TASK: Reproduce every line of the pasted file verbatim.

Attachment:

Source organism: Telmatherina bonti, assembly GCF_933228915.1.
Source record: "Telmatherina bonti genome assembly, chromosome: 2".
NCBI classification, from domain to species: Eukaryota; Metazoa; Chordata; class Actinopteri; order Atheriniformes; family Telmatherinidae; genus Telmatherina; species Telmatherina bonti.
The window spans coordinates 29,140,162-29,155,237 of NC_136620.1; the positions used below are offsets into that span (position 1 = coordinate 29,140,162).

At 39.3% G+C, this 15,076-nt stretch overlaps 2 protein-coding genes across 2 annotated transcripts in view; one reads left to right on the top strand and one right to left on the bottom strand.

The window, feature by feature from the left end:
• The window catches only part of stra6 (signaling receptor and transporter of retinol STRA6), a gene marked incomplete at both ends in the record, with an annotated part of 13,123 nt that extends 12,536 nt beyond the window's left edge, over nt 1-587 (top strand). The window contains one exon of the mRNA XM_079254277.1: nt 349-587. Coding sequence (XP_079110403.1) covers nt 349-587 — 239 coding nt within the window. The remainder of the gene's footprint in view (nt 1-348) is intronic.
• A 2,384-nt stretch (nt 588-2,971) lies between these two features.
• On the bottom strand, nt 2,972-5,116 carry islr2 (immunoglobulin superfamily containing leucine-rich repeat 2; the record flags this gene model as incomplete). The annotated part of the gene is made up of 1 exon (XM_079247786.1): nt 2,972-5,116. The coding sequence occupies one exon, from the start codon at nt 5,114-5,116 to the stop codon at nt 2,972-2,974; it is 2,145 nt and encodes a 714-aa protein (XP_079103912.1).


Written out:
Source organism: Telmatherina bonti, assembly GCF_933228915.1.
Source record: "Telmatherina bonti genome assembly, chromosome: 2".
NCBI classification, from domain to species: Eukaryota; Metazoa; Chordata; class Actinopteri; order Atheriniformes; family Telmatherinidae; genus Telmatherina; species Telmatherina bonti.
The window spans coordinates 29,140,162-29,155,237 of NC_136620.1; the positions used below are offsets into that span (position 1 = coordinate 29,140,162).

At 39.3% G+C, this 15,076-nt stretch overlaps 2 protein-coding genes across 2 annotated transcripts in view; one reads left to right on the top strand and one right to left on the bottom strand.

The window, feature by feature from the left end:
• The window catches only part of stra6 (signaling receptor and transporter of retinol STRA6), a gene marked incomplete at both ends in the record, with an annotated part of 13,123 nt that extends 12,536 nt beyond the window's left edge, over nt 1-587 (top strand). The window contains one exon of the mRNA XM_079254277.1: nt 349-587. Coding sequence (XP_079110403.1) covers nt 349-587 — 239 coding nt within the window. The remainder of the gene's footprint in view (nt 1-348) is intronic.
• A 2,384-nt stretch (nt 588-2,971) lies between these two features.
• On the bottom strand, nt 2,972-5,116 carry islr2 (immunoglobulin superfamily containing leucine-rich repeat 2; the record flags this gene model as incomplete). The annotated part of the gene is made up of 1 exon (XM_079247786.1): nt 2,972-5,116. The coding sequence occupies one exon, from the start codon at nt 5,114-5,116 to the stop codon at nt 2,972-2,974; it is 2,145 nt and encodes a 714-aa protein (XP_079103912.1).